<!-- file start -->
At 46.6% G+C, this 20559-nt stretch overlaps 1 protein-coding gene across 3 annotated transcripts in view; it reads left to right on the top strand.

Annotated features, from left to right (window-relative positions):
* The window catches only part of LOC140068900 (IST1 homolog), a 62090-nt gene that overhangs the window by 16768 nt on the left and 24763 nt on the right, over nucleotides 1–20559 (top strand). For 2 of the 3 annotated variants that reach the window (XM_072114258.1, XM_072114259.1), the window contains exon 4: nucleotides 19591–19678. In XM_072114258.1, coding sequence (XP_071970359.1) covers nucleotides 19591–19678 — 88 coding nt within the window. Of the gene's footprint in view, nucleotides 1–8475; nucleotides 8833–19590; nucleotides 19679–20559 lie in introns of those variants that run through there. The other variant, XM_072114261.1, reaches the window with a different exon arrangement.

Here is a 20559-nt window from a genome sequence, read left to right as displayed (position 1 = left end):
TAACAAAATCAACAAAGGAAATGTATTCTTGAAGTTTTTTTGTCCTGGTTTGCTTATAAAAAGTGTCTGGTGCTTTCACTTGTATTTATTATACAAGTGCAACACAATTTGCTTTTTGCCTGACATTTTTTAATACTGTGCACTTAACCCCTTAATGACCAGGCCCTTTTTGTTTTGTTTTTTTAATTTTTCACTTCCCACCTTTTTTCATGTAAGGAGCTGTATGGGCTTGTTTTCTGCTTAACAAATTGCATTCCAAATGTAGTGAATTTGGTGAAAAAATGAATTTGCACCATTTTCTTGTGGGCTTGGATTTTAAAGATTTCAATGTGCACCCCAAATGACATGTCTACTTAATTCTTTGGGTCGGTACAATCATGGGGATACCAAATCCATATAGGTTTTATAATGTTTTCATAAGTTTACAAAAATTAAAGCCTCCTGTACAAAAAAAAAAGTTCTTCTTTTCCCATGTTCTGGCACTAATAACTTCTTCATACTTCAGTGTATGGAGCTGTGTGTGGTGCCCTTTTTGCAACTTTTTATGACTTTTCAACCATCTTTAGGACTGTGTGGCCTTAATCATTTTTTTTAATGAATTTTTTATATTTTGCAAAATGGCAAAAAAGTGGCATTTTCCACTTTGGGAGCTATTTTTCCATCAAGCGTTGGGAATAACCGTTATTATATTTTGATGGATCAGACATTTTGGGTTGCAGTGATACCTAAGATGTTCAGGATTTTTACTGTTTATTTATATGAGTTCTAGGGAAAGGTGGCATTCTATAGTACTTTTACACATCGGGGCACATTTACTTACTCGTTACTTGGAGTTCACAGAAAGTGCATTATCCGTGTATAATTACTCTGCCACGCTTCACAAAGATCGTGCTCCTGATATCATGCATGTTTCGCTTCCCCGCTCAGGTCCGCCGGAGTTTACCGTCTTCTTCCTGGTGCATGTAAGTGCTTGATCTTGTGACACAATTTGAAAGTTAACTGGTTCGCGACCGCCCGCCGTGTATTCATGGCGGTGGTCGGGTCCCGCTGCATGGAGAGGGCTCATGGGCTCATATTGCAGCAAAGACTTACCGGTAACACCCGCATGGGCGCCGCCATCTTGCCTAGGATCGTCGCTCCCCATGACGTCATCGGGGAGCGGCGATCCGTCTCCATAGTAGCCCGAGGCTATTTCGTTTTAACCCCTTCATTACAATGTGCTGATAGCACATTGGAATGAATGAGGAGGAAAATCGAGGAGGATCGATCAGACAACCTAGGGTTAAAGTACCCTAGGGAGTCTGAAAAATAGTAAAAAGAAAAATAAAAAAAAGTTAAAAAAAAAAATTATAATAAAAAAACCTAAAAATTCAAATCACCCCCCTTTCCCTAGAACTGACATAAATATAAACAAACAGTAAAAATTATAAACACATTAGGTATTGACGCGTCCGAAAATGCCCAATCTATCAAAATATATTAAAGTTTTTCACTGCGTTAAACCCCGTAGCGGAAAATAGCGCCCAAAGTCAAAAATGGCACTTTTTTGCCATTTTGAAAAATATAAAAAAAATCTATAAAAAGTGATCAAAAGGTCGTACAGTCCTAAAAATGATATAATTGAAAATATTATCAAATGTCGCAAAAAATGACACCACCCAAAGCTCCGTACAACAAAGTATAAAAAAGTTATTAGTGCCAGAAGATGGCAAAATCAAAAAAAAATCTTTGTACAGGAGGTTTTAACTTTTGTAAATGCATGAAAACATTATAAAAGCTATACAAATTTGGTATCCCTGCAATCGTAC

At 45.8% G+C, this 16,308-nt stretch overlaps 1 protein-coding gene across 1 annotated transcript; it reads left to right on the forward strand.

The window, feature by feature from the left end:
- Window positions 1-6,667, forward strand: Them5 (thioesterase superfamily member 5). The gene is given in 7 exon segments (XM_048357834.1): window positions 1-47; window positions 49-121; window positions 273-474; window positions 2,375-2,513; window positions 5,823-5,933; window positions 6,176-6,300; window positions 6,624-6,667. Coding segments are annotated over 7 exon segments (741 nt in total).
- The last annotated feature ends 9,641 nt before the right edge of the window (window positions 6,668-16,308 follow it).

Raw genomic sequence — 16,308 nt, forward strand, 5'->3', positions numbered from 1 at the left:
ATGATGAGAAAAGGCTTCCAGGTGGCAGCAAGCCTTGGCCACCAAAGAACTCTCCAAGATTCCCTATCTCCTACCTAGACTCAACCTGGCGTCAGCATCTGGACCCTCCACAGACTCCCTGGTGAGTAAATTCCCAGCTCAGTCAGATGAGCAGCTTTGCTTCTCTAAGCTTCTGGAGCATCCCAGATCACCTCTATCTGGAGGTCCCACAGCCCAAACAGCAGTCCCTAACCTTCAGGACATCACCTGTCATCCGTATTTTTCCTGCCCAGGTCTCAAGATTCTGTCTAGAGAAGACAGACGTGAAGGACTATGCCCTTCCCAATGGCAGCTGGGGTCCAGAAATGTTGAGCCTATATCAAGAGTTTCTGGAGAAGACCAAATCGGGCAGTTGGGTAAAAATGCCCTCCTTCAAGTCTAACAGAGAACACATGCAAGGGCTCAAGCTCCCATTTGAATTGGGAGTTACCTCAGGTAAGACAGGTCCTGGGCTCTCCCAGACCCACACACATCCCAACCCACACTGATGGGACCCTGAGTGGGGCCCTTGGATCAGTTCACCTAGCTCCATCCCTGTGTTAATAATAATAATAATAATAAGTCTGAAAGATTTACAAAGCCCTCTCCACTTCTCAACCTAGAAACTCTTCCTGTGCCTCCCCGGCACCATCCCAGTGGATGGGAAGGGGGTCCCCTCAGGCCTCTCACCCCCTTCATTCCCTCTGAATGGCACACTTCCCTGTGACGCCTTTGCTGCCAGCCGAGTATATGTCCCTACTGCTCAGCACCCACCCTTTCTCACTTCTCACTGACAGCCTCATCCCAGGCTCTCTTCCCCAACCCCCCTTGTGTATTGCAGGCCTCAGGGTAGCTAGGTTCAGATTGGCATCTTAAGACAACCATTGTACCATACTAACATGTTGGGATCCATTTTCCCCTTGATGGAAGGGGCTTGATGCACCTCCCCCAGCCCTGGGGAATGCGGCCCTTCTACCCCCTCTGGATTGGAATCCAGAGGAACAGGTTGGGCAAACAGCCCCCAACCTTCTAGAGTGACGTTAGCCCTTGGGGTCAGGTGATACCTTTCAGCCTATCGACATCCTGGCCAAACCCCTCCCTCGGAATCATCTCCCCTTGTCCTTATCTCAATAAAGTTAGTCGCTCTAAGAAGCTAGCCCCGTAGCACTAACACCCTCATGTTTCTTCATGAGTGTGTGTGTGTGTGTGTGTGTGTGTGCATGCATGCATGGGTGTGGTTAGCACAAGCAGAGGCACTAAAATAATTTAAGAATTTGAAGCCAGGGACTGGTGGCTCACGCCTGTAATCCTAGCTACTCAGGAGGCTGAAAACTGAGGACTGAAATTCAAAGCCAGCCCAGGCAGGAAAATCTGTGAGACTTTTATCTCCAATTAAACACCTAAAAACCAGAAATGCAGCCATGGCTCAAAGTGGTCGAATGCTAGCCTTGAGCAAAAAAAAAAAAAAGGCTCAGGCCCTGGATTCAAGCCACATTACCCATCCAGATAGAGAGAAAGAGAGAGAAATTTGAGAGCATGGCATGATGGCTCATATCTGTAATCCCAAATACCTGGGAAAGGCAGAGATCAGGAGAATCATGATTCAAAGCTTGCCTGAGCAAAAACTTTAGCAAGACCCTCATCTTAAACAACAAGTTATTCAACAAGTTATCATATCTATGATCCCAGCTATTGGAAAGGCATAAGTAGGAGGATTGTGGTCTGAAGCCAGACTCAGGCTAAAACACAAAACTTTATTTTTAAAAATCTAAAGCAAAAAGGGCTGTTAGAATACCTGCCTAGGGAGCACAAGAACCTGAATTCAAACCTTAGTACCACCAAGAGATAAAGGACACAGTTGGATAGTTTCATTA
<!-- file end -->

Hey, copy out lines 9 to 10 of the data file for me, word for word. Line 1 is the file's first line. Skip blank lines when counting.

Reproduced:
- The last annotated feature ends 9,641 nt before the right edge of the window (window positions 6,668-16,308 follow it).

Raw genomic sequence — 16,308 nt, forward strand, 5'->3', positions numbered from 1 at the left: